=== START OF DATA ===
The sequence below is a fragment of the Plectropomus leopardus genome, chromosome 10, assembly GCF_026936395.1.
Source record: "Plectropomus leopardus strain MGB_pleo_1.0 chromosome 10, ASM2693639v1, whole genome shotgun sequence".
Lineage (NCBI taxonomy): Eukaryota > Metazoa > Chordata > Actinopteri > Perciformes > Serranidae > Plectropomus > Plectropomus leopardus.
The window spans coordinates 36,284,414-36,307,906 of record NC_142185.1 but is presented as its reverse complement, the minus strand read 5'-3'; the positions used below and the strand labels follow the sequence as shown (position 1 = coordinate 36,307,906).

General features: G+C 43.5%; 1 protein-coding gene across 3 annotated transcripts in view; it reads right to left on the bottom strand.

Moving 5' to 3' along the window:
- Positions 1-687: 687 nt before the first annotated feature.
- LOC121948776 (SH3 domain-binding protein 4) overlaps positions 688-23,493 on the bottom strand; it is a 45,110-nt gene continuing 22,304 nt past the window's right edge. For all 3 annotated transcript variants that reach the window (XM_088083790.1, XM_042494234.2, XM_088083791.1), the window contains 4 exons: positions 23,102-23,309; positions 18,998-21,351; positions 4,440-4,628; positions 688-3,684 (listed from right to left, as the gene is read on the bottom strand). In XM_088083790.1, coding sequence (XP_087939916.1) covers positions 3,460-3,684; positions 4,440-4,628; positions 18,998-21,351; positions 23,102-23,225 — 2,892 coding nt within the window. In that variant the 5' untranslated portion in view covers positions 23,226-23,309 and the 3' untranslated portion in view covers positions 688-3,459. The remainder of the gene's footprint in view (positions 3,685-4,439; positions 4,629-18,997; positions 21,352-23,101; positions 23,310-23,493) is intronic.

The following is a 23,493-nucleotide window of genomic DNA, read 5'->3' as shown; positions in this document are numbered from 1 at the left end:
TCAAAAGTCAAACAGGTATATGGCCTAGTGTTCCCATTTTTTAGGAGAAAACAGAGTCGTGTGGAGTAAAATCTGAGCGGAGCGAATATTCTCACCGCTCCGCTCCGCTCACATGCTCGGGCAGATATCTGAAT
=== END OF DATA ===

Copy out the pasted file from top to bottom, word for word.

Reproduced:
The sequence below is a fragment of the Plectropomus leopardus genome, chromosome 10, assembly GCF_026936395.1.
Source record: "Plectropomus leopardus strain MGB_pleo_1.0 chromosome 10, ASM2693639v1, whole genome shotgun sequence".
Lineage (NCBI taxonomy): Eukaryota > Metazoa > Chordata > Actinopteri > Perciformes > Serranidae > Plectropomus > Plectropomus leopardus.
The window spans coordinates 36,284,414-36,307,906 of record NC_142185.1 but is presented as its reverse complement, the minus strand read 5'-3'; the positions used below and the strand labels follow the sequence as shown (position 1 = coordinate 36,307,906).

General features: G+C 43.5%; 1 protein-coding gene across 3 annotated transcripts in view; it reads right to left on the bottom strand.

Moving 5' to 3' along the window:
- Positions 1-687: 687 nt before the first annotated feature.
- LOC121948776 (SH3 domain-binding protein 4) overlaps positions 688-23,493 on the bottom strand; it is a 45,110-nt gene continuing 22,304 nt past the window's right edge. For all 3 annotated transcript variants that reach the window (XM_088083790.1, XM_042494234.2, XM_088083791.1), the window contains 4 exons: positions 23,102-23,309; positions 18,998-21,351; positions 4,440-4,628; positions 688-3,684 (listed from right to left, as the gene is read on the bottom strand). In XM_088083790.1, coding sequence (XP_087939916.1) covers positions 3,460-3,684; positions 4,440-4,628; positions 18,998-21,351; positions 23,102-23,225 — 2,892 coding nt within the window. In that variant the 5' untranslated portion in view covers positions 23,226-23,309 and the 3' untranslated portion in view covers positions 688-3,459. The remainder of the gene's footprint in view (positions 3,685-4,439; positions 4,629-18,997; positions 21,352-23,101; positions 23,310-23,493) is intronic.

The following is a 23,493-nucleotide window of genomic DNA, read 5'->3' as shown; positions in this document are numbered from 1 at the left end:
TCAAAAGTCAAACAGGTATATGGCCTAGTGTTCCCATTTTTTAGGAGAAAACAGAGTCGTGTGGAGTAAAATCTGAGCGGAGCGAATATTCTCACCGCTCCGCTCCGCTCACATGCTCGGGCAGATATCTGAAT